In this entry, I consider the ongoing significance of the teen horror film The Craft, and talk about my wishes for the ideal remake.
Trigger/content warnings: This entry contains discussions of racism (including racist slurs), ableism, misogyny, bullying, mental illness, suicide, self-harm and homophobia.
Continue reading “Casting a New Spell: Remaking The Craft”
Plot Summary: One Friday night in the Swedish town of Amal, Elin, an outgoing popular girl and Agnes, a lonely misfit, share a kiss which sparks a journey of discovery for them both.
Trigger/content warnings: This blog entry contains discussions of homophobia, bi erasure, death, suicide and ableism.
In this entry, I look at lesbian representation, queerness, class, disability and outsiderhood in the Swedish coming-of-age drama Show Me Love. (The content under the cut contains spoilers.)
Continue reading “Show Me Love (1998)”
Plot Summary: 1914. When her adoring father enlists to fight for the British in the First World War, Sara Crewe is sent to a New York boarding school, where her kindness and imagination transform her classmates’ lives for the better. However, Sara’s belief that all girls are princesses is tested when word comes that her father was killed in action.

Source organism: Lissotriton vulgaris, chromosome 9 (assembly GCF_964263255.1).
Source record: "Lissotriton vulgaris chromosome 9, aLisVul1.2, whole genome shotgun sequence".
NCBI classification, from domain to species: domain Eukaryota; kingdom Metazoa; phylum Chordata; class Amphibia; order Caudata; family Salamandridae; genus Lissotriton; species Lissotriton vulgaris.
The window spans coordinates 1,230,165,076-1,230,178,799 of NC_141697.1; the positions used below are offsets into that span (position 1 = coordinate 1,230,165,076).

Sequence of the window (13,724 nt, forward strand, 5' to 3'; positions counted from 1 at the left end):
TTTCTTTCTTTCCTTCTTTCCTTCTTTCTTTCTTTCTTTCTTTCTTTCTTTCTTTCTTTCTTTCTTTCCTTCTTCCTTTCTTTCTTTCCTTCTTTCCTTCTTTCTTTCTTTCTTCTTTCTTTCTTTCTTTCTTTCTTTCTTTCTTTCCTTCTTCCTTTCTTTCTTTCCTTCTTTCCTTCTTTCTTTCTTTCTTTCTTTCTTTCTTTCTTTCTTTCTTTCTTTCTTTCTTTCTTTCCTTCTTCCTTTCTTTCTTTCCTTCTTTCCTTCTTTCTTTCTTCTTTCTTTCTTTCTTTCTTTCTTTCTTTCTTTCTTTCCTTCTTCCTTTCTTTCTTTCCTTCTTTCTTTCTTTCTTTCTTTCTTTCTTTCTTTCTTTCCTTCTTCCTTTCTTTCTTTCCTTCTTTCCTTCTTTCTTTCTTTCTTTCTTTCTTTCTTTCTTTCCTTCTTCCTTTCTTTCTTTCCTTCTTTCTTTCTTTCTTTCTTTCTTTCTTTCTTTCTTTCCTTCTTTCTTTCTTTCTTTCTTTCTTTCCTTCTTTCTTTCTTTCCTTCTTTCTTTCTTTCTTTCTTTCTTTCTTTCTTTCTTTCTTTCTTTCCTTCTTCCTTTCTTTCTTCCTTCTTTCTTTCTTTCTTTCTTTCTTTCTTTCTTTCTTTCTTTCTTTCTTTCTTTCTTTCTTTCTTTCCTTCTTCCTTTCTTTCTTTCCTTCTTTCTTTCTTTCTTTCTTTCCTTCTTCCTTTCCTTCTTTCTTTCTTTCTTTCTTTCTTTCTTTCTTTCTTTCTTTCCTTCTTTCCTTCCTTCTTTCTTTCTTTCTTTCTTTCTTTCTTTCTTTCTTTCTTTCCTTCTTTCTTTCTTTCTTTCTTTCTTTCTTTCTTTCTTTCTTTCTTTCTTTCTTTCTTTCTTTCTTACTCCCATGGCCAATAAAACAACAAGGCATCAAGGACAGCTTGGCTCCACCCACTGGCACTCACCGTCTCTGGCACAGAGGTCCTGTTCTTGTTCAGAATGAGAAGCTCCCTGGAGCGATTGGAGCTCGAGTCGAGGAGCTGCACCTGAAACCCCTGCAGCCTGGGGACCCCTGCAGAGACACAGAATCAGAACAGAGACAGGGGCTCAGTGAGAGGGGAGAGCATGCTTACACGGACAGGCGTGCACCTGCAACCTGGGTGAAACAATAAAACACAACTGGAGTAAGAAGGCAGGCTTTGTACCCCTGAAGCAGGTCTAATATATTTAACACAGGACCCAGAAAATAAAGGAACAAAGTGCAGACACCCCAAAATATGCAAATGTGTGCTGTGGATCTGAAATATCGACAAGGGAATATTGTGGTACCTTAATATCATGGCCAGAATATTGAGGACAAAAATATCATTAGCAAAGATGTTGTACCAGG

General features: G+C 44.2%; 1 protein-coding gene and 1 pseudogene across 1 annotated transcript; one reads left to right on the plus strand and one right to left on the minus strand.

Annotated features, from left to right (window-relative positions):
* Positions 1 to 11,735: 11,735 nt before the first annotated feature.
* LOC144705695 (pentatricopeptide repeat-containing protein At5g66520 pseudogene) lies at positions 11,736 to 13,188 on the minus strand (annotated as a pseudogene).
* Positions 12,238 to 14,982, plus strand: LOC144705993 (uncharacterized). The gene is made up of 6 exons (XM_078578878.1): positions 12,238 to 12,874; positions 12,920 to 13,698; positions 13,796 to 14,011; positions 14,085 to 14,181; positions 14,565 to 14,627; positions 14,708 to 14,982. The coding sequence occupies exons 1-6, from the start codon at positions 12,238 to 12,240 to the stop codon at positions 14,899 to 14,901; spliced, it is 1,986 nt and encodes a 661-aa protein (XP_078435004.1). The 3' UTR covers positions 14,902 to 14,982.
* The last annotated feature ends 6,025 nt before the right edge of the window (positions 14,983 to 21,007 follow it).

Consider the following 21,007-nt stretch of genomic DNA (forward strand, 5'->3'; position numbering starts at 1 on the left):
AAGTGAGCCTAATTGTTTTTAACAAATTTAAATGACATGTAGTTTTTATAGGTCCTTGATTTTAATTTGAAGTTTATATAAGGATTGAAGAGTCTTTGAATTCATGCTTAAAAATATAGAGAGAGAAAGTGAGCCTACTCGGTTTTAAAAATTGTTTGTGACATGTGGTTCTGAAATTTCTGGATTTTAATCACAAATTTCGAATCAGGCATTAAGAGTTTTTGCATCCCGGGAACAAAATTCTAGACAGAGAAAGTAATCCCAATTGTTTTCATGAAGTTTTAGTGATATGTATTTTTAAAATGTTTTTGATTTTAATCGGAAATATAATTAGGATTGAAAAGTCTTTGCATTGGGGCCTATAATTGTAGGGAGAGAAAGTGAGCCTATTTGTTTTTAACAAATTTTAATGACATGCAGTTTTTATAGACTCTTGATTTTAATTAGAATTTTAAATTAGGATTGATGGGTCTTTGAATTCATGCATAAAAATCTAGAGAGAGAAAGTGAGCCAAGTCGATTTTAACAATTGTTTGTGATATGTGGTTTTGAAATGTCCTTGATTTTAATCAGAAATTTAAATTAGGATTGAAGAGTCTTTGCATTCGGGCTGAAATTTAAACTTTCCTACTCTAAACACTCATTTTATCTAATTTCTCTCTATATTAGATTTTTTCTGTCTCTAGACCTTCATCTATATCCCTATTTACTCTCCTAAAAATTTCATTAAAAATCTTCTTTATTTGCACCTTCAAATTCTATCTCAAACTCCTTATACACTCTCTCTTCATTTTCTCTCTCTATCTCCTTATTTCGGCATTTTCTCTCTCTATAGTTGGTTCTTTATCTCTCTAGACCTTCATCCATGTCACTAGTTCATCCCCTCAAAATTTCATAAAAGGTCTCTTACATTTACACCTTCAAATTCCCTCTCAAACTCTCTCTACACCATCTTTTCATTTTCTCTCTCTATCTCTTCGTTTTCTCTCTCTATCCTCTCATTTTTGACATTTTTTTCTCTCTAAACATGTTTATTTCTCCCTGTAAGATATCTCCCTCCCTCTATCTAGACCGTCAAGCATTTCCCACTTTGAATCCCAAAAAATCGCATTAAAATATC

Trigger/content warnings: This blog entry contains discussions of the death of a parent, the separation of children from parents, cultural appropriation, racism, colonialism and classism.
In this entry, I look at princess culture, cultural appropriation, race, class and innocence in the family film A Little Princess. (The content under the cut contains spoilers.) Continue reading “A Little Princess (1995)”
Plot Summary: 1963. At Miss Godard’s, an upscale Connecticut girls’ academy, five ambitious and rebellious girls have formed a secret society, where they work to realise their most cherished dreams of what they want to be. But their group is split in two when they discover that Miss Godard’s will be merging with St Ambrose Academy, a boys’ school.
Trigger/content warnings: This blog post contains discussions of bulimia/eating disorders, racism, sexual harassment and sexual assault.
I have never met a woman or girl who didn’t enjoy The Hairy Bird (also known as Strike! in Canada and All I Wanna Do in the USA). My twenty-eight year-old sister loves it, my sixteen-year-old sister loves it (and has done since she was about six), my toddler nieces … will be booted out of the family if they don’t succumb to The Hairy Bird’s siren song as soon as they’re old enough to sit through a movie which includes the phrase, “Go snarf the big kielbasa, Mr Dewey!” (The content under the cut contains spoilers.)
Continue reading “The Hairy Bird (1998)”